Candidates bash Bush, each other

November 21, 2003|By Jules Witcover

DES MOINES, Iowa - The Democratic presidential candidates came away from Iowa after their big Jefferson-Jackson dinner last weekend fired up to beat President Bush, with Sen. Hillary Rodham Clinton of New York the prime stoker of the coals.

As the celebrity mistress of ceremonies, the former first lady was an oratorical match for any of the six White House hopefuls who spoke. She introduced each and challenged the crowd of faithful to spend the next 50 weeks organizing to remove Mr. Bush from the Oval Office and put one of the six in his place.

In doing so, she made clear again that she has no intention of being a candidate herself, a pipe dream of some of her free-lance supporters out of touch with political reality. But she did show, in a demonstration of unscripted oratory, that some of her husband's magic with words has rubbed off on her.

After an initial putdown of the six worthy of Richard Nixon, in which she reminded the audience that "pundits and polls say the field is weak," she recovered by adding, "Remember, pundits and polls don't pick presidents, people pick presidents." She thereupon proclaimed the candidates, in a bit of a stretch, as "the best-qualified" in years.

In a thinly veiled compliment to her spouse, she said Mr. Bush has "squandered" the budget surpluses of the Clinton years and, with his unilateralist approach to foreign policy, "squandered the good will this country had" around the world.

Her remarks set the stage for a round of Bush-bashing by the Democratic candidates, which is standard procedure for a major party event of this sort. Even Sen. John Edwards of North Carolina, who has cautioned his party not to count on its anger toward Mr. Bush to defeat him, charged that the Republican president has "led us from the edge of greatness to the edge of a cliff, and it's time for us to lead George Bush out of town."

Front-running former Vermont Gov. Howard Dean, the angriest of the major Democratic contenders, revved up the faithful by thundering that "you have the power" to oust the incumbent, and in the process also twitted some of his rivals for the nomination.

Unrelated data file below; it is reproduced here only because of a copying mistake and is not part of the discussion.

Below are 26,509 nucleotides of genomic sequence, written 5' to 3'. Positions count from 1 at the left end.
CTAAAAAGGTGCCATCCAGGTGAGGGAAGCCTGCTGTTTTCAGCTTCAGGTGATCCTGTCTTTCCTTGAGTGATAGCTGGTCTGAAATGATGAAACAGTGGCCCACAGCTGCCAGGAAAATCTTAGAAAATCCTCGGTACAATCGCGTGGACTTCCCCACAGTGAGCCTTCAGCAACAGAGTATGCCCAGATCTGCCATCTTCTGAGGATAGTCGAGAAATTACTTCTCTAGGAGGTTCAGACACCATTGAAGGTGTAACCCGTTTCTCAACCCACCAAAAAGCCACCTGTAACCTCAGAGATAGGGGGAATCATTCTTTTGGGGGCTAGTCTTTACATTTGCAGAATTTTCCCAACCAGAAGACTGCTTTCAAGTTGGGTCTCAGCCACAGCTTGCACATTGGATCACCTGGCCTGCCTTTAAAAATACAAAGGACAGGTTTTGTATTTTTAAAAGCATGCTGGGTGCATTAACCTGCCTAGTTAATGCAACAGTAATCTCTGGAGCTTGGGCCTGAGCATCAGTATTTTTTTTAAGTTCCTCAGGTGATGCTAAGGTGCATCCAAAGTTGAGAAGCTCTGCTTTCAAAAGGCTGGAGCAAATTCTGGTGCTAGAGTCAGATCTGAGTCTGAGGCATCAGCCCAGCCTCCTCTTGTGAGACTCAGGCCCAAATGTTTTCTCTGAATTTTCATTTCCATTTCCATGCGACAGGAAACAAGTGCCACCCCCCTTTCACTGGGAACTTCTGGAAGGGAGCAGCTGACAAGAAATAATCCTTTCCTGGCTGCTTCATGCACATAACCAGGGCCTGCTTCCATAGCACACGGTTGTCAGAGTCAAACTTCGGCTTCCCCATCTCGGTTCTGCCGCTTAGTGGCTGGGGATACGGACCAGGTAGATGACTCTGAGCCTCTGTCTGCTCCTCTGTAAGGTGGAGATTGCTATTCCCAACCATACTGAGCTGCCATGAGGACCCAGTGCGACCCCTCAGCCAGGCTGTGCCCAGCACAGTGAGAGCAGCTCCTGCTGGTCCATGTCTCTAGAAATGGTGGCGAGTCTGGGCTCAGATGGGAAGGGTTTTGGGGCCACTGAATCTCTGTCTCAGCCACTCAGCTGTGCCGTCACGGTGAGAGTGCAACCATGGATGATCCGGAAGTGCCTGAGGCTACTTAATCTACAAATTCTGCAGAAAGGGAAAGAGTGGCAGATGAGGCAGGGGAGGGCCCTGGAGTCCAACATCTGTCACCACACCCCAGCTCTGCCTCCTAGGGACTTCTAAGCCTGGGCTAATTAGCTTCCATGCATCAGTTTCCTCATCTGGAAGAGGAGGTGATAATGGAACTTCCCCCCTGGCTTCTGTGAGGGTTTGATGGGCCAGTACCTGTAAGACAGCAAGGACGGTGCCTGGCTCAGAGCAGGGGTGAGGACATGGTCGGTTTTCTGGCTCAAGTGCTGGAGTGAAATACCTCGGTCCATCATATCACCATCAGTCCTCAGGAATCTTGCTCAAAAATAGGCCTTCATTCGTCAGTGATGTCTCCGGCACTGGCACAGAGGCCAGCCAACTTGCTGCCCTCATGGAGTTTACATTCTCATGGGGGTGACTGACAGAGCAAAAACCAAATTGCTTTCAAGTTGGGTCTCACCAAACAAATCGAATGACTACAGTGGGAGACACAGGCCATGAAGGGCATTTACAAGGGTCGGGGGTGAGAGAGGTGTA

Alluding to Mr. Bush's war resolution supported by four of them in Congress, Dr. Dean said Mr. Bush was able to invade Iraq "because we didn't fight hard enough to stop him." The obvious principal target of that remark was Rep. Richard A. Gephardt of Missouri, leading Dr. Dean in the polls here for the Jan. 19 Iowa precinct caucuses.

Amid all the Bush-bashing and party solidarity of the dinner, the Dean campaign took the occasion to put out a pamphlet showing Mr. Gephardt standing "shoulder-to-shoulder with President Bush to announce the authoring of the Iraq war resolution." The pamphlet went on: "Instead of questioning the abandonment of long-standing American foreign policy based on diplomacy and cooperation between nations, Representative Gephardt approved a Bush/Cheney policy where, for the first time in America's history, we commit to war before exhausting our efforts to commit to peace."

Mr. Gephardt responded the next day that Dr. Dean had pledged not to "politicize" the war, and his Iowa campaign manager, John Lapp, decried Dr. Dean's resort to negative advertising. The Dean campaign countered that Mr. Gephardt, in earlier speeches, had gone negative by saying the former governor shared former Republican House Speaker Newt Gingrich's criticism of Medicare. Both sides said their own criticisms were simply comparing records and were not "negative."

Iowa Democratic Chairman Gordon Fischer says: "It's true that when somebody goes negative [in Iowa] it can really cut badly the other way. Iowans are friendly people who don't like that." They prefer positive campaigning, he says, noting that both Bill Clinton and Ronald Reagan did well by "always saying the sun's not setting, it's always rising."

With the Iowa caucuses two months away, however, accentuating the positive may fall by the wayside as the contenders, and particularly Dr. Dean and Mr. Gephardt, not only compete in bashing Mr. Bush but also probe for the political vulnerabilities of each other.

Jules Witcover generally writes from The Sun's Washington bureau and his column appears Mondays, Wednesdays and Fridays.

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